History Department Prof. Straw
WRITTEN EXPOSITION VERSUS ORAL PRESENTATION
SOME SIMILARITIES AND OTHER CRUCIAL DIFFERENCES
Many of the techniques and goals you have in written exposition are also those of oral presentation: you must have a thesis or point of view to argue and you must marshal evidence in support of that point of view. Your points must have a logical progression, and one must be accurate and clear. Like a written exposition, your presentation should prove your thesis and persuade your audience that you are correct in your conclusions.
However, an oral presentation makes addition demands on the writer/speaker. Consider the following:
1) Knowledge of your audience and sensitivity to their needs. How familiar is your audience with your subject? How much explanation and additional detail will you need to supply so that they may follow your argument? Obviously, you must also be aware of "hot-button" issues and deal with special care on such topics.
2) Your aim is not only to educate, but also to engage the interest of the audience in your topic. You want to convince your audience that what you have to say is important and worth their rapt attention. In crasser terms, an oral presentation is entertainment as well as information. You will find that it is necessary to write your VERY best when making an oral presentation. Fresh, lively prose and apt descriptions help keep your audience from nodding off. Irony and other forms of humor can obviously be very effective, but difficult to deliver. Here, practice with honest friends can provide you with substantial guidance.
3) THIS IS THE MOST IMPORTANT POINT. You must appreciate that an audience learning information aurally does so differently from reading. This requires that you adapt the STRUCTURE of your presentation to accommodate those different needs.
When reading, readers always have the opportunity of returning to the beginning of the article to remind themselves of exactly what the writer is aiming to prove. They can review the progression of an argument, check its logic, re-evaluate evidence simply by turning back pages. The structure and coherence (or lack of it) can be discerned because the material can be reviewed. When you speak, you will be deprived of these built-in supports. You will need to make deliberate efforts to compensate. The trick is to do this lightly and in an interesting way, rather than sounding kiss-of-death didactic.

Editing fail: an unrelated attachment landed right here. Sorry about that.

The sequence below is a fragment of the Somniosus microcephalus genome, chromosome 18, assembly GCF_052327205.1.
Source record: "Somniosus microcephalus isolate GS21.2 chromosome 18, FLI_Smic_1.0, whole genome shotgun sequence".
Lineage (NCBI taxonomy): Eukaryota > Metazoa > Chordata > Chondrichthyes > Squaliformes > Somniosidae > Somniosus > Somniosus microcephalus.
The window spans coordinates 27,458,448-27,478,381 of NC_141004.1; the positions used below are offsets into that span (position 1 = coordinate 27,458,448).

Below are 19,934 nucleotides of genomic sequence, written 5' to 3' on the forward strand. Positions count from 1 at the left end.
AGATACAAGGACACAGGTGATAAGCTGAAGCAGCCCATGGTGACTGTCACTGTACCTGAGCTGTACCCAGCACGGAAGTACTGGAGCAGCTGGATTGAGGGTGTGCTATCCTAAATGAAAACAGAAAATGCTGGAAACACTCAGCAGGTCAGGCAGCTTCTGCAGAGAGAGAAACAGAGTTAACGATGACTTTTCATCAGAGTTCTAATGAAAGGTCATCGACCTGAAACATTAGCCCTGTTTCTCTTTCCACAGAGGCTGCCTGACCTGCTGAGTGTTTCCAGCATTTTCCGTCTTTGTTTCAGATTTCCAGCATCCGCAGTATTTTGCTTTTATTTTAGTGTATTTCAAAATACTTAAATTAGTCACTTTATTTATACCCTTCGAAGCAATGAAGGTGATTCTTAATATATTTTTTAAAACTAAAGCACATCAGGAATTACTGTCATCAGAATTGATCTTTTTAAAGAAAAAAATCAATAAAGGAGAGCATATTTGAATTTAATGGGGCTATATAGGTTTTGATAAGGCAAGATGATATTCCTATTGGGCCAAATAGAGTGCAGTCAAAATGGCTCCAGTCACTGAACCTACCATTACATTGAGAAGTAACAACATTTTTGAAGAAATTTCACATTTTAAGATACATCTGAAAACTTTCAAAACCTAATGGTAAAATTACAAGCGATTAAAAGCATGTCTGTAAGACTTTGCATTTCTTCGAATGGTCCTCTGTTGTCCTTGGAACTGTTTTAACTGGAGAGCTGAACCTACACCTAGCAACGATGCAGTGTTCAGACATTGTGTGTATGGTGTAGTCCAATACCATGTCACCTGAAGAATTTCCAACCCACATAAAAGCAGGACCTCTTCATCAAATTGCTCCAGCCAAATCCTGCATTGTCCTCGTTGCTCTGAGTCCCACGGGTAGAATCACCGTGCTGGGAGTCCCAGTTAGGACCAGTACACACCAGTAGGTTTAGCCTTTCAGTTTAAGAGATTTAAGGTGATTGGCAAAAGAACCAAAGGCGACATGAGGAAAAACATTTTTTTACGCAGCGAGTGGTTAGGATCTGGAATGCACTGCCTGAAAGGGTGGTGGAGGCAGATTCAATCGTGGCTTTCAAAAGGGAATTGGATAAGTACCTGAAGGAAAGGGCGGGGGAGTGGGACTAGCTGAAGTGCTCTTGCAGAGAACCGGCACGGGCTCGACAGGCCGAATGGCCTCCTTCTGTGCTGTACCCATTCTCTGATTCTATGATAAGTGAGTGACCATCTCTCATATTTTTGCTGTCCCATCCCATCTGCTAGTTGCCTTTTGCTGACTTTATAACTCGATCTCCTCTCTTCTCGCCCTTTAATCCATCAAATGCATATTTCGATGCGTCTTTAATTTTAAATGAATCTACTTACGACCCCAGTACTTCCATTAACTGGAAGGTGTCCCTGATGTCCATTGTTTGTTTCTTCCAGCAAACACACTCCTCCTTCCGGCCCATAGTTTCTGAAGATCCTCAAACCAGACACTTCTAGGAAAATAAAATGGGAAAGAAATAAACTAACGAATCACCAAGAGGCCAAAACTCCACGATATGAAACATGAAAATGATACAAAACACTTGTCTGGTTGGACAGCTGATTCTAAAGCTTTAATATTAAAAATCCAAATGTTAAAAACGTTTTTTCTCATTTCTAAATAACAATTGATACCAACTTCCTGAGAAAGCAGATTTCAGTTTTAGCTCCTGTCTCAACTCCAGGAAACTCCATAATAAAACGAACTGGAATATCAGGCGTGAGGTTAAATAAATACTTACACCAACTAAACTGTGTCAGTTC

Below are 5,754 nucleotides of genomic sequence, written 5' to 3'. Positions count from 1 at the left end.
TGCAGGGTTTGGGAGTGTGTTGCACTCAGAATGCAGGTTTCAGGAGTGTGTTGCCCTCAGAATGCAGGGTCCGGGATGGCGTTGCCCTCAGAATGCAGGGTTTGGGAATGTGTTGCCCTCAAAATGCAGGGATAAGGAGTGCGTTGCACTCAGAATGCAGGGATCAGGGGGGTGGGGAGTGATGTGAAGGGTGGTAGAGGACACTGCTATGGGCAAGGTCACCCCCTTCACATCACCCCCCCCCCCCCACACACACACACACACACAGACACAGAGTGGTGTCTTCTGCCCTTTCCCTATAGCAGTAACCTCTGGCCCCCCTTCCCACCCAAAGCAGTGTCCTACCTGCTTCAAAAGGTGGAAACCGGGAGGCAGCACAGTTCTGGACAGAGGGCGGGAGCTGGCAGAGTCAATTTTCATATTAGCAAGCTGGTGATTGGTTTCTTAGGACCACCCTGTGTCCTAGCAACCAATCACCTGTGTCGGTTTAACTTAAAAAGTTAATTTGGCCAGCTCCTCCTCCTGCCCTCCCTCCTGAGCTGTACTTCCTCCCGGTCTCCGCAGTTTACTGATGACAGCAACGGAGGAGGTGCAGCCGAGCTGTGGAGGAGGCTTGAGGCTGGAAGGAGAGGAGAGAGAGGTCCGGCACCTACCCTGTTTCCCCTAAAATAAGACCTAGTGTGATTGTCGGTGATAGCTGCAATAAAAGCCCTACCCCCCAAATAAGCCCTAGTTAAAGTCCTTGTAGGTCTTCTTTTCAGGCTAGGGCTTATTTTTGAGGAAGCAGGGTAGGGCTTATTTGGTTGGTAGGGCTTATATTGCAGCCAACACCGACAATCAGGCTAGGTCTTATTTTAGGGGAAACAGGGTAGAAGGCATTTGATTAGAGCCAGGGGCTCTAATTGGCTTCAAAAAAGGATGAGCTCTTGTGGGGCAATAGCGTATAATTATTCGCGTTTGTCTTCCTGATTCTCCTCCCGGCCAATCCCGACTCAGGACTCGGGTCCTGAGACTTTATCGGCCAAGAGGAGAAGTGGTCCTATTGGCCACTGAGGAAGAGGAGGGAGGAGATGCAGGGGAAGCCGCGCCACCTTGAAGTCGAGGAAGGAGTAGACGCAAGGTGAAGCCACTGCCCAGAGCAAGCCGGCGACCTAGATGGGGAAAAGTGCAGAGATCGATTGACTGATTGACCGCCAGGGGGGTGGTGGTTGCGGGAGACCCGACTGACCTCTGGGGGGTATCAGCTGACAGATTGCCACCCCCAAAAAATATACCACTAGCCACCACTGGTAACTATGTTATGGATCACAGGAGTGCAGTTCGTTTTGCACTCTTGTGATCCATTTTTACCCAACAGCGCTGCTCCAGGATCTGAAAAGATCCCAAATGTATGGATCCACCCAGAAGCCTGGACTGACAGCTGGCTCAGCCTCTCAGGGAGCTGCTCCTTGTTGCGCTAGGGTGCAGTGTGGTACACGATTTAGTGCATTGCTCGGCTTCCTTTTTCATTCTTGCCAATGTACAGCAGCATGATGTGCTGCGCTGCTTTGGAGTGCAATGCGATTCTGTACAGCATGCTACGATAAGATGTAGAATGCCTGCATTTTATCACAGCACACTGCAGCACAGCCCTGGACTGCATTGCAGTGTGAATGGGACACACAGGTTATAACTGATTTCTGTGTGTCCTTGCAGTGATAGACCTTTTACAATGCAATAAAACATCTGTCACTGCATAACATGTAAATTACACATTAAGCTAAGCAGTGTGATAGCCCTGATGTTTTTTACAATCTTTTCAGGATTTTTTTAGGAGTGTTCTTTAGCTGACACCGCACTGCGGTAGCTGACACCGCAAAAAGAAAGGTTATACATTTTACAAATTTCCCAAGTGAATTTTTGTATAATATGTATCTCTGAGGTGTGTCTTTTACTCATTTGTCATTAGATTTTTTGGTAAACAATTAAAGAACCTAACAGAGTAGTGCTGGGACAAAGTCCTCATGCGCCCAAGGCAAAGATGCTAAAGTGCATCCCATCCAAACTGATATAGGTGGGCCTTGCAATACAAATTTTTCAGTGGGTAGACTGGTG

You will need to be EXPLICIT about your argument. Since your assignment is to report on an evaluate a secondary article, you may find yourself saying something like this: "Susan Jones argues that Aristotle's biology is not innately sexist, merely an excusable misreading of evidence occasioned by the unsophisticated nature of Greek medicine." Since you do not wish simply to regurgitate the article, but to analyze it, you will need to assess the author's argumentation: what kinds of data are used? how successful and persuasive is the evidence? You might continue. "Jones relies almost exclusively on two facts: 1) that Greek medicine was based on observation, rather than dissection 2) that Greek physicians argued about the human condition using analogies with the animal kingdom. Much can be said in criticism of Jones' approach. . ."
Now comes a critical point. You will need to be deliberate telling and reminding your audience of the flow of your argument. "I will address three areas where Jones' argument can be faulted: 1) some dissection WAS performed in ancient Greece 2) analogies from the animal kingdom can be just as culture-bound and sexist as immediate observation of the human world 3) most important, Greeks had opportunities to question women themselves about their conditions, but consistent responses are from a male point of view."
As you move from point to point (your transition) you will need to remind the listener succinctly of the point you just made and link it to the one you will discuss. Example: "Just as Jones' dismisses the possibly of cultural prejudice shaping Greek assessments of the workings of the animal kingdom, so also does she ignore a most obvious possibility, that male physicians rejected female descriptions of their own conditions and instead imposed their own prejudices."
In your conclusion, your audience will find it enormously helpful if you remind them briefly again of the outline of your argument--your three objections. Then you can presumably conclude that you have proven your case and persuaded the audience.